Myths and truths about teeth whitening

Myths and truths about teeth whitening

Credit: MyRegence.com

Myths and truths about teeth whitening

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by Anna Johns / myRegence.com Contributor

KING5.com

Posted on January 20, 2010 at 6:33 PM

Updated Wednesday, Oct 30 at 8:41 AM

The most common reason for tooth discoloration is age. Over the years, tooth enamel thins, allowing teeth to become stained by things like red wine, coffee and berries. A little teeth whitening may help bring back your youthful grin, but how do you know which methods to try? Can you make it happen at home, or do you need to settle into the dentist chair?

Dr. Juliana da Costa, a teeth whitening and restorative dentistry specialist at Oregon Health & Science University School of Dentistry, helps us examine the effective--and not-so-effective--home remedies, over-the-counter products, and professional whitening tactics.

Home Remedies
How effective are home-spun solutions? Some people believe that natural solutions can't hurt you, but that's not always true.

Strawberries: Actress Catherine Zeta-Jones recently told London's Daily Mail that she cleanses her teeth after a meal with acidic fruit such as apples, pineapples or strawberries. She claims the malic acid in those fruits works as an astringent to lighten teeth.

"Berries typically stain teeth," says Dr. da Costa. "It [malic acid] could abrade enamel." So movie stars may not know everything about megawatt smiles. And studies show that acidic foods may actually damage tooth enamel.

Baking Soda: A popular, thrifty alternative to toothpaste is baking soda. It will remove daily food stains, but it will also erode the enamel of your teeth if used too often. A cleaning with baking soda should only be done 1-2 times a month.

Hydrogen Peroxide: The main active ingredient in professional teeth whitening products is hydrogen peroxide, so why not do it yourself?

Well, says Dr. da Costa: "The hydrogen peroxide prescribed by dentists is a lower concentration. There's no research on hydrogen peroxide alone so it may not be safe for teeth and gum tissues."

Over-the-Counter Remedies

How about store-bought solutions--are they worth the money? Let's take a look at the most commonly used products.

Toothpaste/mouthwash: It's hard to find a toothpaste or mouthwash that doesn't claim to whiten teeth. But Dr. da Costa says they do not provide significant whitening, and are best used for maintenance between professional cleanings.

"They help remove extrinsic stains, or stains caused by food each day," said Dr. da Costa. "But they taste awful."

White strips: "White strips work really well," Dr. da Costa says. "The problem is compliance." In other words, people don't always follow the package instructions.

Whitening strips cost $30-$50. The ingredients and method of whitening are similar to a professional bleaching treatment.

The downside? The strips are uncomfortable and they only whiten from canine to canine, rather than the whole mouth. But, of course, canine to canine is the part of your mouth most people see, right? So it's not too much of a downside.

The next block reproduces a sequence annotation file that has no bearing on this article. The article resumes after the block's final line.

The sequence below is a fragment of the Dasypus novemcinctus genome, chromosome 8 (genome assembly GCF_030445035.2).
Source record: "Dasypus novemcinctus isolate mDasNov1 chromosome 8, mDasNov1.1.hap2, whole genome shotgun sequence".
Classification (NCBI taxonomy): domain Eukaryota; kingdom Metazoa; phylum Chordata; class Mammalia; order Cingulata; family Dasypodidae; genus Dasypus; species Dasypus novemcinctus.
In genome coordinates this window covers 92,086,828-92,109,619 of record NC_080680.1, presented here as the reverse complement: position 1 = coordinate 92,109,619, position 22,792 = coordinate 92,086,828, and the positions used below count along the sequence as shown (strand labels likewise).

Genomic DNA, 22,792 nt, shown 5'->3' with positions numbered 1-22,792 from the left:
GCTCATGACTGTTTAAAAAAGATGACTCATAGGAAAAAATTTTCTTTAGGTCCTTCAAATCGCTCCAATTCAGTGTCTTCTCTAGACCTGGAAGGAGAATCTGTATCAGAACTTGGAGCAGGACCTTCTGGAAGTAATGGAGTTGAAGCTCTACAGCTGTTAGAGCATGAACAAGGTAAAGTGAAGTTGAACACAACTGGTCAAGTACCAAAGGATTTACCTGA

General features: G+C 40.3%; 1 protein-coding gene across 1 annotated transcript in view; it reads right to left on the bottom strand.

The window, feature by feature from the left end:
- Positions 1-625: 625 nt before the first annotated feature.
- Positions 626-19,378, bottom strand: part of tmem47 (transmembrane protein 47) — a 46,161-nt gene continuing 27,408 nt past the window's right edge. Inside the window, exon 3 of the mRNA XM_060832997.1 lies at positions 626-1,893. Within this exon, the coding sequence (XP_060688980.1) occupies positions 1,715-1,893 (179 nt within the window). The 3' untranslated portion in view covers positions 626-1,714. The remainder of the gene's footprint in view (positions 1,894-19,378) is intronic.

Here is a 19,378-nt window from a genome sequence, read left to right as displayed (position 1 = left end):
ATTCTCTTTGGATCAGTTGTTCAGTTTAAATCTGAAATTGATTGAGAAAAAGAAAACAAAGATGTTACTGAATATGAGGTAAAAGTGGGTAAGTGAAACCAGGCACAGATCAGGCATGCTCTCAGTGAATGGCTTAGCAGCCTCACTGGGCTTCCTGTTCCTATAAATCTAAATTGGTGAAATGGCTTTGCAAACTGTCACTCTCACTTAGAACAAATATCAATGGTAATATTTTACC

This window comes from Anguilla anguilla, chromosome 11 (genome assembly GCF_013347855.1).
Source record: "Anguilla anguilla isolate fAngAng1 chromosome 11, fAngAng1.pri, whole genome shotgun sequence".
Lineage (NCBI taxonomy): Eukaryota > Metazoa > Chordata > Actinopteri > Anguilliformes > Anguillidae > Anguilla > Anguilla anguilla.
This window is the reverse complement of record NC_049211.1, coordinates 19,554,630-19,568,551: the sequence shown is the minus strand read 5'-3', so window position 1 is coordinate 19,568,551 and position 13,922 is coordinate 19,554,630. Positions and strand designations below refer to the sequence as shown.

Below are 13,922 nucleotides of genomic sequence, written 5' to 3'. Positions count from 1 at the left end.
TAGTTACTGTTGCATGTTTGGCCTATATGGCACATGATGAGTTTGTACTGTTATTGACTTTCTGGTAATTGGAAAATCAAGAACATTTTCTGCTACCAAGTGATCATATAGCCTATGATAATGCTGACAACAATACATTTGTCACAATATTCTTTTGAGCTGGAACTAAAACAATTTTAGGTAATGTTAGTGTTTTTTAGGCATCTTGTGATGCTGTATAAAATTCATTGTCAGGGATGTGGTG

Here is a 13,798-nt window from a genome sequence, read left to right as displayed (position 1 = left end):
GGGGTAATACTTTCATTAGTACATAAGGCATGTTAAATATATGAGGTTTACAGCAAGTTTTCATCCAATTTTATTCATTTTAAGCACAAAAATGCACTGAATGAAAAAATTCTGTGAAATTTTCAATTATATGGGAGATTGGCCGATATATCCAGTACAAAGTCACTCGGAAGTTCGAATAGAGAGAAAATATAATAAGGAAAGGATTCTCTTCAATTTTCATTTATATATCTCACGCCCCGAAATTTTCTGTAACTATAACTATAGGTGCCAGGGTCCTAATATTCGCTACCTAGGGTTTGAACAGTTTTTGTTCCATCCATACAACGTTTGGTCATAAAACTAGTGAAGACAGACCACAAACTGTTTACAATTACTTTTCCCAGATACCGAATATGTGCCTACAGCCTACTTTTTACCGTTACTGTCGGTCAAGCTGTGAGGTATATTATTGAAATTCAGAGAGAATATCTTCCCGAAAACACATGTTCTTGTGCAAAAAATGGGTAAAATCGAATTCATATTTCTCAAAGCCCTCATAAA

Professional Whitening
Dentists keep our teeth in working order--should we turn to them when it comes to keeping them gleaming? There are several professional options to consider.

Bleaching: Professional bleaching can be done at home or in the dentist's office. In the office treatment, a tray filled with concentrated gel is placed on the teeth for an hour. At home, patients wear the trays for up to 8 hours at a time, often while they sleep.

Dr. da Costa recently concluded a study comparing home and in-office bleaching and found they whitened teeth equally. A take-home kit costs about $300-$600; the in-office treatment is about $600-$1,000. Bleaching lasts 2-3 years and is considered safe by the American Dental Association.

Light-Activated Bleaching: Sometimes inaccurately referred to as laser teeth whitening, this new treatment simply sheds light on teeth as they receive an in-office bleaching treatment. Companies such as BriteSmile and Zoom! claim the light heats up the bleach and speeds up the bleaching process. Results are the same as bleaching alone. Light-activated bleaching costs more than $1,000.  

Veneers: Porcelain veneers are bonded to the fronts of the teeth and are only recommended for extreme cases of teeth discoloration, or for teeth that are worn down, chipped, or misshapen. Veneers cost $500-$1,300 per tooth and need to be replaced every 5-10 years.

The bottom line: It takes time to undo years of stains. Bleaching trays provided by the dentist or whitening strips from the drugstore will bleach teeth for extended periods of time, and probably provide the best value for your money. If you're interested in a whiter smile, talk to your dentist before starting any new tooth-care routine.


About the Author
Anna Johns is a freelance writer and podcast producer in Beaverton, Ore. She is one of the hosts of Regence Radio and co-hosts a weekly pop culture podcast called Delta Park Project. Her print work has appeared in The Portland Tribune, Oregon Business Magazine and Oregon Bride. She is mom to 2-year-old Elliot.

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